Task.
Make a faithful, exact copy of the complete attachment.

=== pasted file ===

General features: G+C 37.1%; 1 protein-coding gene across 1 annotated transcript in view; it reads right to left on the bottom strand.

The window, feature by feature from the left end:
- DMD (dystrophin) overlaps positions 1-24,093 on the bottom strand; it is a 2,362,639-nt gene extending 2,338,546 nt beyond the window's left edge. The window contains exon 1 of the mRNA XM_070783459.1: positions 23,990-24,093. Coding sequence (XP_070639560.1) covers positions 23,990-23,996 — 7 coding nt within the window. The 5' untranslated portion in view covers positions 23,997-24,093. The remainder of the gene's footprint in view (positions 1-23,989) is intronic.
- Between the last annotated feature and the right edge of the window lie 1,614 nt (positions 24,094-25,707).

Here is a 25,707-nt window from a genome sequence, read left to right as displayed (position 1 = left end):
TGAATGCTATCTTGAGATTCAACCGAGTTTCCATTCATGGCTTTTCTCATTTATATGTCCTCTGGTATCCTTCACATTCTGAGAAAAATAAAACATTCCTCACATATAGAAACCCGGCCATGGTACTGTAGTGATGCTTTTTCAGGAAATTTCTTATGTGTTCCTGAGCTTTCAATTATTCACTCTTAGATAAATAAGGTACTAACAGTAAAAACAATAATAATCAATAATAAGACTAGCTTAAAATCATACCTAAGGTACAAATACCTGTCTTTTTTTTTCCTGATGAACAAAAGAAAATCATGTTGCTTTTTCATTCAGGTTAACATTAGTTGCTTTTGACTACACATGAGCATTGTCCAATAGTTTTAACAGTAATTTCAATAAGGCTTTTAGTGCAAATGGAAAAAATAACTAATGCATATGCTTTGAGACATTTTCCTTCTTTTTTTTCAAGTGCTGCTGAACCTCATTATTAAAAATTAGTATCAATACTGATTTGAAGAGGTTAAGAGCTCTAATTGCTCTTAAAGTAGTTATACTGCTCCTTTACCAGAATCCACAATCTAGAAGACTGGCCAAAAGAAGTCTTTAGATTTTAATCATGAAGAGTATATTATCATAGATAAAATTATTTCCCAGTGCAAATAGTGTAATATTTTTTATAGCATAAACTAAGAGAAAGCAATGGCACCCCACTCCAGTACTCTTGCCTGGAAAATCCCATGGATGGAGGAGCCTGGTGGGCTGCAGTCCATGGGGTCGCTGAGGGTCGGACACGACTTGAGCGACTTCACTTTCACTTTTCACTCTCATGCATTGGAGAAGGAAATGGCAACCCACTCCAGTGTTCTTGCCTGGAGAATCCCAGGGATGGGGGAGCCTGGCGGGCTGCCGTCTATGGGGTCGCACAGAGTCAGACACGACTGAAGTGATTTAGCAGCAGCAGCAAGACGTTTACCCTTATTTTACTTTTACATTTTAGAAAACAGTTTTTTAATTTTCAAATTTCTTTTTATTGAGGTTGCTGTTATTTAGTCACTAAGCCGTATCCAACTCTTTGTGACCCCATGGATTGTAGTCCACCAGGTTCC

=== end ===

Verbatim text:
General features: G+C 37.1%; 1 protein-coding gene across 1 annotated transcript in view; it reads right to left on the bottom strand.

The window, feature by feature from the left end:
- DMD (dystrophin) overlaps positions 1-24,093 on the bottom strand; it is a 2,362,639-nt gene extending 2,338,546 nt beyond the window's left edge. The window contains exon 1 of the mRNA XM_070783459.1: positions 23,990-24,093. Coding sequence (XP_070639560.1) covers positions 23,990-23,996 — 7 coding nt within the window. The 5' untranslated portion in view covers positions 23,997-24,093. The remainder of the gene's footprint in view (positions 1-23,989) is intronic.
- Between the last annotated feature and the right edge of the window lie 1,614 nt (positions 24,094-25,707).

Here is a 25,707-nt window from a genome sequence, read left to right as displayed (position 1 = left end):
TGAATGCTATCTTGAGATTCAACCGAGTTTCCATTCATGGCTTTTCTCATTTATATGTCCTCTGGTATCCTTCACATTCTGAGAAAAATAAAACATTCCTCACATATAGAAACCCGGCCATGGTACTGTAGTGATGCTTTTTCAGGAAATTTCTTATGTGTTCCTGAGCTTTCAATTATTCACTCTTAGATAAATAAGGTACTAACAGTAAAAACAATAATAATCAATAATAAGACTAGCTTAAAATCATACCTAAGGTACAAATACCTGTCTTTTTTTTTCCTGATGAACAAAAGAAAATCATGTTGCTTTTTCATTCAGGTTAACATTAGTTGCTTTTGACTACACATGAGCATTGTCCAATAGTTTTAACAGTAATTTCAATAAGGCTTTTAGTGCAAATGGAAAAAATAACTAATGCATATGCTTTGAGACATTTTCCTTCTTTTTTTTCAAGTGCTGCTGAACCTCATTATTAAAAATTAGTATCAATACTGATTTGAAGAGGTTAAGAGCTCTAATTGCTCTTAAAGTAGTTATACTGCTCCTTTACCAGAATCCACAATCTAGAAGACTGGCCAAAAGAAGTCTTTAGATTTTAATCATGAAGAGTATATTATCATAGATAAAATTATTTCCCAGTGCAAATAGTGTAATATTTTTTATAGCATAAACTAAGAGAAAGCAATGGCACCCCACTCCAGTACTCTTGCCTGGAAAATCCCATGGATGGAGGAGCCTGGTGGGCTGCAGTCCATGGGGTCGCTGAGGGTCGGACACGACTTGAGCGACTTCACTTTCACTTTTCACTCTCATGCATTGGAGAAGGAAATGGCAACCCACTCCAGTGTTCTTGCCTGGAGAATCCCAGGGATGGGGGAGCCTGGCGGGCTGCCGTCTATGGGGTCGCACAGAGTCAGACACGACTGAAGTGATTTAGCAGCAGCAGCAAGACGTTTACCCTTATTTTACTTTTACATTTTAGAAAACAGTTTTTTAATTTTCAAATTTCTTTTTATTGAGGTTGCTGTTATTTAGTCACTAAGCCGTATCCAACTCTTTGTGACCCCATGGATTGTAGTCCACCAGGTTCC